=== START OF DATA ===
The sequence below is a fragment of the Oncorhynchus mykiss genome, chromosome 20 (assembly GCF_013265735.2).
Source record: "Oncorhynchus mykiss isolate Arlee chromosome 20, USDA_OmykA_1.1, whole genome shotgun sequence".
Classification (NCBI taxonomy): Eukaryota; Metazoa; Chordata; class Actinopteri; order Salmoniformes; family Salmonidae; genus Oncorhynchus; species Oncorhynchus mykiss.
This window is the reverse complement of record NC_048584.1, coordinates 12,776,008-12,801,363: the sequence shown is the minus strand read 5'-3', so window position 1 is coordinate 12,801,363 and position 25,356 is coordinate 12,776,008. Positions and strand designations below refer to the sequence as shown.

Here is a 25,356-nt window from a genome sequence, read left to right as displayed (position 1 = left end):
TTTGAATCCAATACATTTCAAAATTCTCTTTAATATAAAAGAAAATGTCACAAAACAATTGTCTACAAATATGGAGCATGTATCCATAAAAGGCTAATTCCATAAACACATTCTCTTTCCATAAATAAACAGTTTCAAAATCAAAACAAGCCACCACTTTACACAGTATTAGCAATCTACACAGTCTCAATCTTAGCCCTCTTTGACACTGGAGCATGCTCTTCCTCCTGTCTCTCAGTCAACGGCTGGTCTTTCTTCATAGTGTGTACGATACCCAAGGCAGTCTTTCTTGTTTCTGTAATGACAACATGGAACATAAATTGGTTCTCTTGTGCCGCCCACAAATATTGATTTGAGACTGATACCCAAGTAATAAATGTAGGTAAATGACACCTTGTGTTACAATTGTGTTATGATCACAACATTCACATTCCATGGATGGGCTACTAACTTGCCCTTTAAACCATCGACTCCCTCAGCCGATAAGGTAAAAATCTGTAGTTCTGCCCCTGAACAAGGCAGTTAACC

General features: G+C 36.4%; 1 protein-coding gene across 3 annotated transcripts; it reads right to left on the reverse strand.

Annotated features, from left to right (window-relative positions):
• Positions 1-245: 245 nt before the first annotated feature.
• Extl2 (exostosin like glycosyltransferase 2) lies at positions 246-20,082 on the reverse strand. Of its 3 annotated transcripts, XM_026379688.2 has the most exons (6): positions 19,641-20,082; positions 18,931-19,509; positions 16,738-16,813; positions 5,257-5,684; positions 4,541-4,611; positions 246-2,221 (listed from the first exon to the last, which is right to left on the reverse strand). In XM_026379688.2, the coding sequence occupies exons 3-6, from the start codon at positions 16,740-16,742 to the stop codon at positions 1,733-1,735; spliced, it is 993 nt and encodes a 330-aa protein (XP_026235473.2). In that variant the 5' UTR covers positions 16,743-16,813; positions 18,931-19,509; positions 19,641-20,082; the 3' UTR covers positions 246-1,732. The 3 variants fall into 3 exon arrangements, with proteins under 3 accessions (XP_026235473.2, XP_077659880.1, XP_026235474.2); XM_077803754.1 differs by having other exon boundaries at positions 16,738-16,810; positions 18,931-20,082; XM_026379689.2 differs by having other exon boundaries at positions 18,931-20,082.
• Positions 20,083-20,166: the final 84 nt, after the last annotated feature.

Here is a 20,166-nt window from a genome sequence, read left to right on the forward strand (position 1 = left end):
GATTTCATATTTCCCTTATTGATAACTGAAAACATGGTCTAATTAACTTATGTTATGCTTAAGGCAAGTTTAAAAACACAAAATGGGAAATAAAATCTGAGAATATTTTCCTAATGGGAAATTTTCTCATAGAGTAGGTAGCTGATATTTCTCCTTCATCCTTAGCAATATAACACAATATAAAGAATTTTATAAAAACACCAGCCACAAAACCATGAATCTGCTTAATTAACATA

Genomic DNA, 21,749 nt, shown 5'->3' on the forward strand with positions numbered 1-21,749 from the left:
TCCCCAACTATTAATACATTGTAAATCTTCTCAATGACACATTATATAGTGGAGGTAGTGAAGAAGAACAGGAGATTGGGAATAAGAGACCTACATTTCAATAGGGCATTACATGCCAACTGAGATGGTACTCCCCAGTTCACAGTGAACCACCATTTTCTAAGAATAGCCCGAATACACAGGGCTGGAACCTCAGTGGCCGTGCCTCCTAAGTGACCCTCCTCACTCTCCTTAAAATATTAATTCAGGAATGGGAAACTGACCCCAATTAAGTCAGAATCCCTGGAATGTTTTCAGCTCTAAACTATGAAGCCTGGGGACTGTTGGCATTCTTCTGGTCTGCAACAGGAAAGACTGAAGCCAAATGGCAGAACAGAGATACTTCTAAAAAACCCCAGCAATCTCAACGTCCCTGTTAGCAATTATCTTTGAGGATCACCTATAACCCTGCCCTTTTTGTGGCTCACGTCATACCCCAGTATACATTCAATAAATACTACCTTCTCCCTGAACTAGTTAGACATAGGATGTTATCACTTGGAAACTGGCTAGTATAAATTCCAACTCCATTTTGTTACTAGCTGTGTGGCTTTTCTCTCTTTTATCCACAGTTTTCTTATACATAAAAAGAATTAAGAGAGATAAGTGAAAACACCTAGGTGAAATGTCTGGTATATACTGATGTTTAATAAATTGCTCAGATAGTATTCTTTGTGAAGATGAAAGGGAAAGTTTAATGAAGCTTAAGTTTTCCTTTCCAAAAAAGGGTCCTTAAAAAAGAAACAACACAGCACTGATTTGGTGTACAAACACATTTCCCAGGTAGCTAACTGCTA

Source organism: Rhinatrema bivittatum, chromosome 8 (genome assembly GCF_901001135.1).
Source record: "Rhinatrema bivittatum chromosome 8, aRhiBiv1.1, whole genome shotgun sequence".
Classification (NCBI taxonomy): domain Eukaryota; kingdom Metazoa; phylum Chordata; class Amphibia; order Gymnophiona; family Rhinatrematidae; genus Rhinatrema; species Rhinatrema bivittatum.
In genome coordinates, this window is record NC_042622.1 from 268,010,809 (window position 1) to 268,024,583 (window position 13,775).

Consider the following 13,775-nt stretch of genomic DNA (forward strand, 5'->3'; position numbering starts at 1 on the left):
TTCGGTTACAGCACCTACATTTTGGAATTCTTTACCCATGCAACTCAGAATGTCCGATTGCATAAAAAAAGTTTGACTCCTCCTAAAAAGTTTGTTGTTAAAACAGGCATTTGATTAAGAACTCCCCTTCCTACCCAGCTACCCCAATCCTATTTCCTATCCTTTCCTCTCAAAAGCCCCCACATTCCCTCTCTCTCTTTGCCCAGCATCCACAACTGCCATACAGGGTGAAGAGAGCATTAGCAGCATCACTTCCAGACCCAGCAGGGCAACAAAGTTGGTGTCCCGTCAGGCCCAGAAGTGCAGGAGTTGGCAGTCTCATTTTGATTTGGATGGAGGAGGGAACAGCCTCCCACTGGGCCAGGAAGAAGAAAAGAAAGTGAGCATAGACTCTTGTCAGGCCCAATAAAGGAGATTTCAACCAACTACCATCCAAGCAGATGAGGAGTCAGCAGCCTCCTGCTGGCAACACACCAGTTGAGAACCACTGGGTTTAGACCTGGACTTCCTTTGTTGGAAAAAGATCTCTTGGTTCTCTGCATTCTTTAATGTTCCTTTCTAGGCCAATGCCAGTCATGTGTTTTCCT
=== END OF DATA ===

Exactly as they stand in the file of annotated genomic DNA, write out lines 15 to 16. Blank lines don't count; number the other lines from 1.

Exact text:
TCCCCAACTATTAATACATTGTAAATCTTCTCAATGACACATTATATAGTGGAGGTAGTGAAGAAGAACAGGAGATTGGGAATAAGAGACCTACATTTCAATAGGGCATTACATGCCAACTGAGATGGTACTCCCCAGTTCACAGTGAACCACCATTTTCTAAGAATAGCCCGAATACACAGGGCTGGAACCTCAGTGGCCGTGCCTCCTAAGTGACCCTCCTCACTCTCCTTAAAATATTAATTCAGGAATGGGAAACTGACCCCAATTAAGTCAGAATCCCTGGAATGTTTTCAGCTCTAAACTATGAAGCCTGGGGACTGTTGGCATTCTTCTGGTCTGCAACAGGAAAGACTGAAGCCAAATGGCAGAACAGAGATACTTCTAAAAAACCCCAGCAATCTCAACGTCCCTGTTAGCAATTATCTTTGAGGATCACCTATAACCCTGCCCTTTTTGTGGCTCACGTCATACCCCAGTATACATTCAATAAATACTACCTTCTCCCTGAACTAGTTAGACATAGGATGTTATCACTTGGAAACTGGCTAGTATAAATTCCAACTCCATTTTGTTACTAGCTGTGTGGCTTTTCTCTCTTTTATCCACAGTTTTCTTATACATAAAAAGAATTAAGAGAGATAAGTGAAAACACCTAGGTGAAATGTCTGGTATATACTGATGTTTAATAAATTGCTCAGATAGTATTCTTTGTGAAGATGAAAGGGAAAGTTTAATGAAGCTTAAGTTTTCCTTTCCAAAAAAGGGTCCTTAAAAAAGAAACAACACAGCACTGATTTGGTGTACAAACACATTTCCCAGGTAGCTAACTGCTA

Source organism: Rhinatrema bivittatum, chromosome 8 (genome assembly GCF_901001135.1).